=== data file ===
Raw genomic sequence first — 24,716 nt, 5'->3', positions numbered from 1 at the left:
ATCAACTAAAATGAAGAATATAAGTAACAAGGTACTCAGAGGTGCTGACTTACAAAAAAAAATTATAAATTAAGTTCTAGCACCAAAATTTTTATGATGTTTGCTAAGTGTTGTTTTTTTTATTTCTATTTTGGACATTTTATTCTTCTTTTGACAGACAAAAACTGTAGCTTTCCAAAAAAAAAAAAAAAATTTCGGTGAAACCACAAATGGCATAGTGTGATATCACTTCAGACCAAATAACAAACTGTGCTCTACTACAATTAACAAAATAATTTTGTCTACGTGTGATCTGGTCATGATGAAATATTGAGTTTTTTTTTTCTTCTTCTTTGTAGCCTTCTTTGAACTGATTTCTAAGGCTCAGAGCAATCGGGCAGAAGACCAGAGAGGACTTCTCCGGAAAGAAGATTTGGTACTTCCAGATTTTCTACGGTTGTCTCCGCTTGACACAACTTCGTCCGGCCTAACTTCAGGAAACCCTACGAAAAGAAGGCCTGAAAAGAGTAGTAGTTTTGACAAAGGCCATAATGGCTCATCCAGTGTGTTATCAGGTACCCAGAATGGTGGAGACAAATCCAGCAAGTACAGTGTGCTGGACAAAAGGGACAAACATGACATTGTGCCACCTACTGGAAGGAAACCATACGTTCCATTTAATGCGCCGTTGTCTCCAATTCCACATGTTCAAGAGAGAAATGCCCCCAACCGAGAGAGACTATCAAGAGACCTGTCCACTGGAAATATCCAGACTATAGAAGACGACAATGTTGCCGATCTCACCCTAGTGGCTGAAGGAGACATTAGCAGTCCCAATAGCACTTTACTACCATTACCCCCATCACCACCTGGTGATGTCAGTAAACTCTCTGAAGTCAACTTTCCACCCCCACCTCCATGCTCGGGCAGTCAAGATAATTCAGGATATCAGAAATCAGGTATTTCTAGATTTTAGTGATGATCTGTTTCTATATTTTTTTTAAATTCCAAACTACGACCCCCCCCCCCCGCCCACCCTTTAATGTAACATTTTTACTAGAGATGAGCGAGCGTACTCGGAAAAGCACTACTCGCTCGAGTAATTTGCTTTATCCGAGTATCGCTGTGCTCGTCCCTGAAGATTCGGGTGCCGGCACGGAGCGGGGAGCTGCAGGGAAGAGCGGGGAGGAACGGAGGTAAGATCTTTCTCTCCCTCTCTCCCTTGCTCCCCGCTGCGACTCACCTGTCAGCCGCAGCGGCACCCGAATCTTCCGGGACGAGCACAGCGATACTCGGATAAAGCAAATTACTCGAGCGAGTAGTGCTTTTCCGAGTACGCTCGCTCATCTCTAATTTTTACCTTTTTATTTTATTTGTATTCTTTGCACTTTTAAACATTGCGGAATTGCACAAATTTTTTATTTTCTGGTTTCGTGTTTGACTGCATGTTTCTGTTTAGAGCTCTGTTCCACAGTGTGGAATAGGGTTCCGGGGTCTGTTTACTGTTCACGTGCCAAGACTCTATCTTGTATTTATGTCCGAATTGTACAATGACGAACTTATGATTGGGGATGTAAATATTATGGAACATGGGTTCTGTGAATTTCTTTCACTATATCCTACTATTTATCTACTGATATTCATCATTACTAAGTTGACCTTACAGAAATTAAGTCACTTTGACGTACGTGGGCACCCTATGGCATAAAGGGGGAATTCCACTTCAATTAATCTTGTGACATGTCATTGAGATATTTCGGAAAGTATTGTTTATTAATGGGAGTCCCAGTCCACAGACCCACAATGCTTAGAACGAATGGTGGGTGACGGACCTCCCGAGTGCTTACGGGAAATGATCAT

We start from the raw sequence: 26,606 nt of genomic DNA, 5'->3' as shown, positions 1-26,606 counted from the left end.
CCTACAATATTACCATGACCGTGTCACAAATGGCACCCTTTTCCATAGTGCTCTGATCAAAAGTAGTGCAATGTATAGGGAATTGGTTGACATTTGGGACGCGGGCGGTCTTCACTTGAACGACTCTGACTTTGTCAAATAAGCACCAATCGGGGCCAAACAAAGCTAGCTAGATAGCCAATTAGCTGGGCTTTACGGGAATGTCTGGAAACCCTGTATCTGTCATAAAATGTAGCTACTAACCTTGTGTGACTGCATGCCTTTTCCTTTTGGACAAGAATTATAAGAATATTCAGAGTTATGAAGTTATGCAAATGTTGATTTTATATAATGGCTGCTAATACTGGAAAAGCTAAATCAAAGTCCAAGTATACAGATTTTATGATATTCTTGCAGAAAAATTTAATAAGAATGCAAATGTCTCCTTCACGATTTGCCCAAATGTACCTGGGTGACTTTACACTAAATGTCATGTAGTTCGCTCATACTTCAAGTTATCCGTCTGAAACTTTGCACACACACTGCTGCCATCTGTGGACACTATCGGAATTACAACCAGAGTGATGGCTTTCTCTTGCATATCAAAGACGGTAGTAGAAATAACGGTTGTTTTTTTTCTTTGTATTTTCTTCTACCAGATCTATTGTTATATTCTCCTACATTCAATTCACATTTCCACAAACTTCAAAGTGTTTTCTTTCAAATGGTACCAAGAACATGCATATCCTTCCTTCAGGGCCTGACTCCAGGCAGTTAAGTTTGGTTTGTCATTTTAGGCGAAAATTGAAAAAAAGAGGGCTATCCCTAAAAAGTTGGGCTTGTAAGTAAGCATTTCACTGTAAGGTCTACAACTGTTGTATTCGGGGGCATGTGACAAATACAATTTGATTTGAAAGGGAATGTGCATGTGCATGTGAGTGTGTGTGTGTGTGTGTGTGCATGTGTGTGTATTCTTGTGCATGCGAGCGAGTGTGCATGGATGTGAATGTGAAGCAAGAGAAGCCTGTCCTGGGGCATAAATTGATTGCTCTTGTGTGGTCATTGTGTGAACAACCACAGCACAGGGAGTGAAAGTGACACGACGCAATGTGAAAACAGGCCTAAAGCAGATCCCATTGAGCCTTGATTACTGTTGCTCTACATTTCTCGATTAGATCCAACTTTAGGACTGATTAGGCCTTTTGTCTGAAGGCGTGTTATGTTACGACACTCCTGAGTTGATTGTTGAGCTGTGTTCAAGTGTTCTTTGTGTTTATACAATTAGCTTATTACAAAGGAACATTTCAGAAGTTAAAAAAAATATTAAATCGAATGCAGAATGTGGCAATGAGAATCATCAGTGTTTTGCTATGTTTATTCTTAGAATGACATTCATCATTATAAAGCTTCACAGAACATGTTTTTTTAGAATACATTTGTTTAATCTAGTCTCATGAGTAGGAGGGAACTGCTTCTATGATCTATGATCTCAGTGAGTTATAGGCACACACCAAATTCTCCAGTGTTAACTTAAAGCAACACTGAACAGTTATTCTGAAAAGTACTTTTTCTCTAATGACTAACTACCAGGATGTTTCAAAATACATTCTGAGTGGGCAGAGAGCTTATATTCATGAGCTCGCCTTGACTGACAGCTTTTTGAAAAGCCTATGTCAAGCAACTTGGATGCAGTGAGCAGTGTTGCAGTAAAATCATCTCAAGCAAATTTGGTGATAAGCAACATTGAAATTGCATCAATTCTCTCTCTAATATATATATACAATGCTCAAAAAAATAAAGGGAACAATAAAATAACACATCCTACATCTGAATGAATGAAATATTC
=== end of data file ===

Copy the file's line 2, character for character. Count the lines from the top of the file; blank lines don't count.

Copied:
ATCAACTAAAATGAAGAATATAAGTAACAAGGTACTCAGAGGTGCTGACTTACAAAAAAAAATTATAAATTAAGTTCTAGCACCAAAATTTTTATGATGTTTGCTAAGTGTTGTTTTTTTTATTTCTATTTTGGACATTTTATTCTTCTTTTGACAGACAAAAACTGTAGCTTTCCAAAAAAAAAAAAAAAATTTCGGTGAAACCACAAATGGCATAGTGTGATATCACTTCAGACCAAATAACAAACTGTGCTCTACTACAATTAACAAAATAATTTTGTCTACGTGTGATCTGGTCATGATGAAATATTGAGTTTTTTTTTTCTTCTTCTTTGTAGCCTTCTTTGAACTGATTTCTAAGGCTCAGAGCAATCGGGCAGAAGACCAGAGAGGACTTCTCCGGAAAGAAGATTTGGTACTTCCAGATTTTCTACGGTTGTCTCCGCTTGACACAACTTCGTCCGGCCTAACTTCAGGAAACCCTACGAAAAGAAGGCCTGAAAAGAGTAGTAGTTTTGACAAAGGCCATAATGGCTCATCCAGTGTGTTATCAGGTACCCAGAATGGTGGAGACAAATCCAGCAAGTACAGTGTGCTGGACAAAAGGGACAAACATGACATTGTGCCACCTACTGGAAGGAAACCATACGTTCCATTTAATGCGCCGTTGTCTCCAATTCCACATGTTCAAGAGAGAAATGCCCCCAACCGAGAGAGACTATCAAGAGACCTGTCCACTGGAAATATCCAGACTATAGAAGACGACAATGTTGCCGATCTCACCCTAGTGGCTGAAGGAGACATTAGCAGTCCCAATAGCACTTTACTACCATTACCCCCATCACCACCTGGTGATGTCAGTAAACTCTCTGAAGTCAACTTTCCACCCCCACCTCCATGCTCGGGCAGTCAAGATAATTCAGGATATCAGAAATCAGGTATTTCTAGATTTTAGTGATGATCTGTTTCTATATTTTTTTTAAATTCCAAACTACGACCCCCCCCCCCCGCCCACCCTTTAATGTAACATTTTTACTAGAGATGAGCGAGCGTACTCGGAAAAGCACTACTCGCTCGAGTAATTTGCTTTATCCGAGTATCGCTGTGCTCGTCCCTGAAGATTCGGGTGCCGGCACGGAGCGGGGAGCTGCAGGGAAGAGCGGGGAGGAACGGAGGTAAGATCTTTCTCTCCCTCTCTCCCTTGCTCCCCGCTGCGACTCACCTGTCAGCCGCAGCGGCACCCGAATCTTCCGGGACGAGCACAGCGATACTCGGATAAAGCAAATTACTCGAGCGAGTAGTGCTTTTCCGAGTACGCTCGCTCATCTCTAATTTTTACCTTTTTATTTTATTTGTATTCTTTGCACTTTTAAACATTGCGGAATTGCACAAATTTTTTATTTTCTGGTTTCGTGTTTGACTGCATGTTTCTGTTTAGAGCTCTGTTCCACAGTGTGGAATAGGGTTCCGGGGTCTGTTTACTGTTCACGTGCCAAGACTCTATCTTGTATTTATGTCCGAATTGTACAATGACGAACTTATGATTGGGGATGTAAATATTATGGAACATGGGTTCTGTGAATTTCTTTCACTATATCCTACTATTTATCTACTGATATTCATCATTACTAAGTTGACCTTACAGAAATTAAGTCACTTTGACGTACGTGGGCACCCTATGGCATAAAGGGGGAATTCCACTTCAATTAATCTTGTGACATGTCATTGAGATATTTCGGAAAGTATTGTTTATTAATGGGAGTCCCAGTCCACAGACCCACAATGCTTAGAACGAATGGTGGGTGACGGACCTCCCGAGTGCTTACGGGAAATGATCAT